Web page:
“This moratorium is a crude and brutal instrument that is crippling . . . A Vision for Change . . . The Government’s plan for moving from acute hospital care to a community based service was based on redeploying existing staff and expanding the total number of staff. Instead we have a service that is . . . haemorrhaging staff, reducing A Vision for Change to a mere pipe dream. . . Clearly, too, the fact that mental health problems cost the exchequer E3bn per year has not been appreciated”.
The previous minister responsible for mental health and disability, John Maloney, hoped to raise capital (not human resources) funding from the sale of long stay psychiatric institutions which should have been done years ago, but there is no guarantee that their estimated price will be realised or how long it will take to sell them.
Instead of the present chaotic health service, we should introduce a well organised service, universal and free at the point of delivery. Private health care should be banned as it is, for example, in some states in Canada. The health service must be provided for all equally on the basis of need. No discrimination should be allowed on grounds of age, disability, gender ethnicity, religion, sexual orientation or social class. Jumping the queue by buying private care should be banned. Not alone is this unfair, it is also an inefficient use of resources, as those with the most money are not usually the neediest.
To create a properly functioning and just publicly owned health service in Ireland would mean a reversal of the present government’s failed neo-liberal policies by calling a halt to putting the interests of banks and developers before people.
Meanwhile as already stated, Ireland has an appalling level of suicide and also the human rights of mental health patients remain a serious concern. Children are still admitted into adult psychiatric wards with all the dangers that that implies. Electroshock therapy or ECT, banned in many countries, is still being administered in Ireland, some times when the patient is not in a fit mental state to make a responsible decision to give their willing consent to the treatment. Not alone is this treatment not banned but its side effects including memory loss are rarely mentioned and alternative treatments are seldom suggested. The same can also be said for the use of over sedation and physical restraining of mental health patients. Also there is no adequate monitoring of involuntary detention, which should ideally be part of a totally restructured and democratically controlled health service as a whole.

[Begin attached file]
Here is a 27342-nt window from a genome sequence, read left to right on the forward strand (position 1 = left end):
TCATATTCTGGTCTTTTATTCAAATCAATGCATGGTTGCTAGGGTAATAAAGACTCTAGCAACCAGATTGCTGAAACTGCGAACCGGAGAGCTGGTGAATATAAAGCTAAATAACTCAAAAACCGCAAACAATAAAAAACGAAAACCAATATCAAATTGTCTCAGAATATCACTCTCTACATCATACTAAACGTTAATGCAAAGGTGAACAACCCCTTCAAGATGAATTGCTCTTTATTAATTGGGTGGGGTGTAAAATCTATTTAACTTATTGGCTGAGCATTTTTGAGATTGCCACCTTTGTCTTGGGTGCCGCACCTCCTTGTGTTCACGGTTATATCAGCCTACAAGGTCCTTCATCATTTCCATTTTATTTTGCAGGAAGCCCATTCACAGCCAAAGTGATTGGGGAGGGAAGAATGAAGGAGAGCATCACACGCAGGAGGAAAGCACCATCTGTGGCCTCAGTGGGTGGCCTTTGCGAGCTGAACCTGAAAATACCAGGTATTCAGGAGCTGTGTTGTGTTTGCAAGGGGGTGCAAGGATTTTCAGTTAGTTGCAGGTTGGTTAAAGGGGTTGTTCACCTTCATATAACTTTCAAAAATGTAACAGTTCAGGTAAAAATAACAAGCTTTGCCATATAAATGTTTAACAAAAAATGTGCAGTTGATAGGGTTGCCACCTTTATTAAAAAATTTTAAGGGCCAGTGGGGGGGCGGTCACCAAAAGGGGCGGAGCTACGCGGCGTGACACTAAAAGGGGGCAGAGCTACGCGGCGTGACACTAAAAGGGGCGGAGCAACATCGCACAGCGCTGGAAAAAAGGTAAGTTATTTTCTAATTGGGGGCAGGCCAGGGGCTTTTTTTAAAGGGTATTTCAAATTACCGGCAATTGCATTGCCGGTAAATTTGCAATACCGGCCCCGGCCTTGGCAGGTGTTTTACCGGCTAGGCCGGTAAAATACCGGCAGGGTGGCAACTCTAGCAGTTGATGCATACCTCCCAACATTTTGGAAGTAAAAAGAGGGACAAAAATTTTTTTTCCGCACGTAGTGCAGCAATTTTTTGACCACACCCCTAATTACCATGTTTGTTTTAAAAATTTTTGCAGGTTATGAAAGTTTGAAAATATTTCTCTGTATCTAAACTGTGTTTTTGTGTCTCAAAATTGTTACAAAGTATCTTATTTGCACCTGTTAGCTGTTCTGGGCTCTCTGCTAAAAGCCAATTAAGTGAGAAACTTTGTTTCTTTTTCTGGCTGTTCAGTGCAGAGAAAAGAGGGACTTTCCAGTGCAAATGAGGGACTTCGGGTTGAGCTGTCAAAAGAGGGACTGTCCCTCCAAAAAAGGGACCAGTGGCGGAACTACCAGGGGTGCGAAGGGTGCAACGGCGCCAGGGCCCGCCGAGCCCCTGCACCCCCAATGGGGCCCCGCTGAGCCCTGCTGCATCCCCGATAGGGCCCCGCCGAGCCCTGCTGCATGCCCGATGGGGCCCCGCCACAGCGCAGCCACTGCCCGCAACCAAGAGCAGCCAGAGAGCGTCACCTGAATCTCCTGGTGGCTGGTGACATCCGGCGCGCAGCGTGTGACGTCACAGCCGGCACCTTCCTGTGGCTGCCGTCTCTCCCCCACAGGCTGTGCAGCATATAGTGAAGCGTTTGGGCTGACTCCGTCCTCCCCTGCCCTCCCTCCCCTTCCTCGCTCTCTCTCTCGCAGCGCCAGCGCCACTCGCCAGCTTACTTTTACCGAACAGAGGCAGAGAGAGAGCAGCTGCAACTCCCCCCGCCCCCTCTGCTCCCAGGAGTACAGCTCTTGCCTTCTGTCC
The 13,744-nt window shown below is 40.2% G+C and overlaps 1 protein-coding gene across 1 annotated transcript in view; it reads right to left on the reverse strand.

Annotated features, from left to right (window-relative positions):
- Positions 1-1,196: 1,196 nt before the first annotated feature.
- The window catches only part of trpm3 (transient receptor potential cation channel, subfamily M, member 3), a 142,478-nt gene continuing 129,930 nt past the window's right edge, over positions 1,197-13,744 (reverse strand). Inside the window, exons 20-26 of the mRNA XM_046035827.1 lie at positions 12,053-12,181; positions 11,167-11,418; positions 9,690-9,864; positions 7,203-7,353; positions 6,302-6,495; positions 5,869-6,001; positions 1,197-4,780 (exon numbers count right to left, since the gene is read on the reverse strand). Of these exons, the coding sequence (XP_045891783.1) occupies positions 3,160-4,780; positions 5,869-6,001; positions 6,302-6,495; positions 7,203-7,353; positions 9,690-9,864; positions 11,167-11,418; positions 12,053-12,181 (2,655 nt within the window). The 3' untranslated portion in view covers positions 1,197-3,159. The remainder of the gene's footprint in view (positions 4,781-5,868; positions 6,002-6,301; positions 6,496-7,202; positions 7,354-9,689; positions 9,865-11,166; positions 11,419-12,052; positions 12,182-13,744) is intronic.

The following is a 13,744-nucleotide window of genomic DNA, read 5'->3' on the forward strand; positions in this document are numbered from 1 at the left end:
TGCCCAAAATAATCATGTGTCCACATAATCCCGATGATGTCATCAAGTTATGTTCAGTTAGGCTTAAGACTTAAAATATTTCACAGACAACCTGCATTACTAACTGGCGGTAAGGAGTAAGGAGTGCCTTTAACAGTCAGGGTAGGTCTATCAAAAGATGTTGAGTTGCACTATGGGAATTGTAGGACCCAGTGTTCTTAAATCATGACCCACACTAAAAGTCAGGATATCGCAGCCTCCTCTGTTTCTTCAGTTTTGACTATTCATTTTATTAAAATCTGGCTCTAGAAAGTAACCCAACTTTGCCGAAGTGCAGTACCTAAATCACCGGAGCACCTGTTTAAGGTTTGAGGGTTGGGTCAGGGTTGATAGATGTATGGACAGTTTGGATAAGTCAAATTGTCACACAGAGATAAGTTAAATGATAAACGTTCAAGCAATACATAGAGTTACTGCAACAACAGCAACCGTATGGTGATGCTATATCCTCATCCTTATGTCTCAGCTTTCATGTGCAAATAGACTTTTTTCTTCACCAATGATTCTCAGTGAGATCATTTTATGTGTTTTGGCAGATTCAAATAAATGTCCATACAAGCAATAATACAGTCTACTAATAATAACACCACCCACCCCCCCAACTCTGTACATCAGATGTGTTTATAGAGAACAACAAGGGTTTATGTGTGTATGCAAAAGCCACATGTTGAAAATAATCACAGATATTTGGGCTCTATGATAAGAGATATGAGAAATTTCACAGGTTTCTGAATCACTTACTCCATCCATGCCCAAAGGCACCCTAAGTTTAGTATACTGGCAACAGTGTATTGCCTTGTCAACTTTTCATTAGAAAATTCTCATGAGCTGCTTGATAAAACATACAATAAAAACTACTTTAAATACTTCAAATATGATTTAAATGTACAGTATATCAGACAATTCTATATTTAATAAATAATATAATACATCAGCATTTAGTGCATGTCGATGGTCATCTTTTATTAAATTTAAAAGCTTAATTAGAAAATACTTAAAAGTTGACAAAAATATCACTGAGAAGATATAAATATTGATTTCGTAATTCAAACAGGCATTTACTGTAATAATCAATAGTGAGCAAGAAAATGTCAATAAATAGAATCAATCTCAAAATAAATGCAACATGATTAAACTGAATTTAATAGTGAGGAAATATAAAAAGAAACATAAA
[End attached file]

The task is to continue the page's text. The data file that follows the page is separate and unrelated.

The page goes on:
The consequences of the Government’s short-sightedness is that mental health staff feel frustrated and that their dedication is being abused. Increasingly mental health patients are being issued with medication, to the delight of pharmaceutical corporations, because the government refuses to adequately fund an alternative social model or recovery model of mental health, which would provide alternatives to pills. As suggested in VFC, this model would include increasing staff numbers especially in the areas of psychology, counselling and occupational therapy. Greater funding would be provided for far increased mental health service user input and for initiatives such as for autonomous service user led drop in centres. The Irish Times editorial in October 2010 on the government’s implementation of Vision for Change commented:
“It is extraordinarily cynical of the Government to claim on the one hand to be tackling the negative stigma surrounding mental health, while on the other starving the sector of vital funding”.
Under pressure, the new Fine Gael-Labour Government with Kathleen Lynch as Minister for Disability and Mental Health, did allocate E35ml. per annum for community mental health services in Budget 2012 and that this amount would be ring-fenced for future annual investment in the service. However, Orla Barry of Mental Health Reform, has argued that none of this is new money. It represents a transfer of funds from hospital based services to community based services and in fact the mental health budget will suffer a cut of one per cent for 2012. As none of this E35ml. has yet been spent and as none of the promised 370 additional posts has been filled, Barry argues that we could actually be looking at an effective cut of almost six per cent in mental health funding by the end of 2012.
At the beginning of September, the current government’s Minister for Health James Riley the transfer of the additional E35ml promised to community mental health services to offset the deficit in the HSE. This was met by a demonstration outside government buildings by those demanding that the Government continue to stand by its commitment to mental health funding. This is precisely the type of direct action by service users, their advocates and families, linked to all those opposing cuts and charges which will force the government to reverse its neo-liberal agenda.